Cassidy: The whole New Economy debate is much larger than the Internet itself. It took place in the Federal Reserve; it took place on Wall Street; it took place in economic departments up and down the country. The real New Economy enthusiasts argue that none of the old rules of economics work anymore. That the economy can grow 4% to 5% a year, indefinitely, without producing inflation. If that's what the New Economy means, then I do not believe in the New Economy.

The basic argument is whether information technology, broadly speaking, not just the Internet, has transformed the American economy and raised the productivity and GDP levels at which the economy can grow. I think most economists, myself included, would accept that there has been some increase in trend productivity growth. During the '70s and '80s, productivity grew at only 1.5% a year. Since 1995, it's been growing at about 2.5%. I think some of that is probably permanent. If you add 1% annual labor force growth, maybe the economy can grow at about 3% a year. That might be the case. It's impossible to be dogmatic, but maybe there is something to the New Economy.

This is a significant change, but it's not a revolutionary change. And the New Economy is not as new as it looks.

TSC: Do you put any stock at all, then, in Internet business models?

Cassidy: There is no such thing as an Internet business model. There're just business models. If you can use the Internet to use a viable business model, then sure, it's a good business model. eBay is one of the exceptions of an Internet business; they have been able to provide goods at less than cost.

The key to any business model is to provide a good or service at less than the cost at which you produce it, and to avoid ruinous competition. Very few Internet companies managed to achieve that. They either didn't have a real source of revenue, because a lot of people are reluctant to pay for services online, or if they did have a source of revenue, they also had enormous competition because barriers to entry on the Internet are low. It's easy to set up a Web site and compete.

TSC: During the Internet run-up, investors and analysts alike were willing to buy into companies using nontraditional metrics. Do you ever foresee a time when investors might, once again, be willing to buy a stock on a basis other than its fundamental earning power?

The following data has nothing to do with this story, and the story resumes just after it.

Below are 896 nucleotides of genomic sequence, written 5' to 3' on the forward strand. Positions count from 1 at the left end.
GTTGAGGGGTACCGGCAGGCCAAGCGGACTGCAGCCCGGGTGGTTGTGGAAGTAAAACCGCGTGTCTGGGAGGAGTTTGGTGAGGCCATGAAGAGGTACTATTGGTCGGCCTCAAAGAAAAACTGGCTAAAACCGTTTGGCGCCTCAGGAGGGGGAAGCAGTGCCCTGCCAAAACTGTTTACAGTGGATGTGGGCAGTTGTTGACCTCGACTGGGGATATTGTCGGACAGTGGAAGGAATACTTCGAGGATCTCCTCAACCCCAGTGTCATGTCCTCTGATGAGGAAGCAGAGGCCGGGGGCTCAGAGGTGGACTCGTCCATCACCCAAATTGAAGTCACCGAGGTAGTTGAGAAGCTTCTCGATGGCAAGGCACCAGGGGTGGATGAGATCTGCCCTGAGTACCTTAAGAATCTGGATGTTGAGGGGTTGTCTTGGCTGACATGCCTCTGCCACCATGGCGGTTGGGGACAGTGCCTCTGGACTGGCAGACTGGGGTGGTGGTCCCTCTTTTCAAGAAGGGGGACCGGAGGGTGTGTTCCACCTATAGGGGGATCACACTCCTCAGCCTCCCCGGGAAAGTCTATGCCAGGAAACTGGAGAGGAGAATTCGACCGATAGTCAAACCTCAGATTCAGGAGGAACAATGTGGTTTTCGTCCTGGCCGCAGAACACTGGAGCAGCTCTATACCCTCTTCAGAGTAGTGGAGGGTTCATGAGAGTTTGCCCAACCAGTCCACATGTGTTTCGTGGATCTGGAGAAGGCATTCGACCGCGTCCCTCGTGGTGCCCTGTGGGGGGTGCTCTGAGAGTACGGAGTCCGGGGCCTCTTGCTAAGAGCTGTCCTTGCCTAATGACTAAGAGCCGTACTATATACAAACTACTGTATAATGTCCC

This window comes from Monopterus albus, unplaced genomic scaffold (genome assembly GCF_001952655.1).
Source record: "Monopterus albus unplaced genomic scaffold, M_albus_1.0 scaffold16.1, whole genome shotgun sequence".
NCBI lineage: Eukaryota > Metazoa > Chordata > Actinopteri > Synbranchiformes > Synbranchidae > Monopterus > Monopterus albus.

Cassidy: While there was a bubble over space stocks in the 1960s, and another one over computer-leasing companies in the 1970s, the dot-com craze was the biggest speculative bubble since the 1920s. Certainly, there will be a time again when Wall Street analysts promote stocks that don't have any real value. That's what Wall Street does occasionally.

But I don't think there'll be a return to the Internet boom. It takes a generation of people to forget a speculative bubble of this magnitude.

TSC: Have you heard of any interesting "second acts" of a young dot-com entrepreneur once worth millions on paper now doing something really interesting?

Cassidy: Stephan Paternot, co-founder of TheGlobe.com, is pursuing an acting career. You could say he's gone from one performance to another. ...

TSC: And what about embarrassing moments during both the dot-com run-up and subsequent bust? In Dot Con, you mention the Pets.com sock puppet's appearance on Good Morning America, telling the American public he was a little burned out and advising them not to invest in Internet stocks.

Cassidy: One story that sticks in my mind was about funerals.com, one of the few Internet start-ups that failed to raise money. Silicon Valley venture capitalists, upon meeting the kid, whose slogan was "We put the fun back into funerals," told him it was still too depressing.

TSC: Do you want to venture any opinion on Mary Meeker and Henry Blodget?

Cassidy: For a while if you followed their advice, you made a lot of money. But in the end, a lot of their arguments turned out to be bogus. It's the harsh truth, but both have turned out to be the laughingstocks of the Internet boom.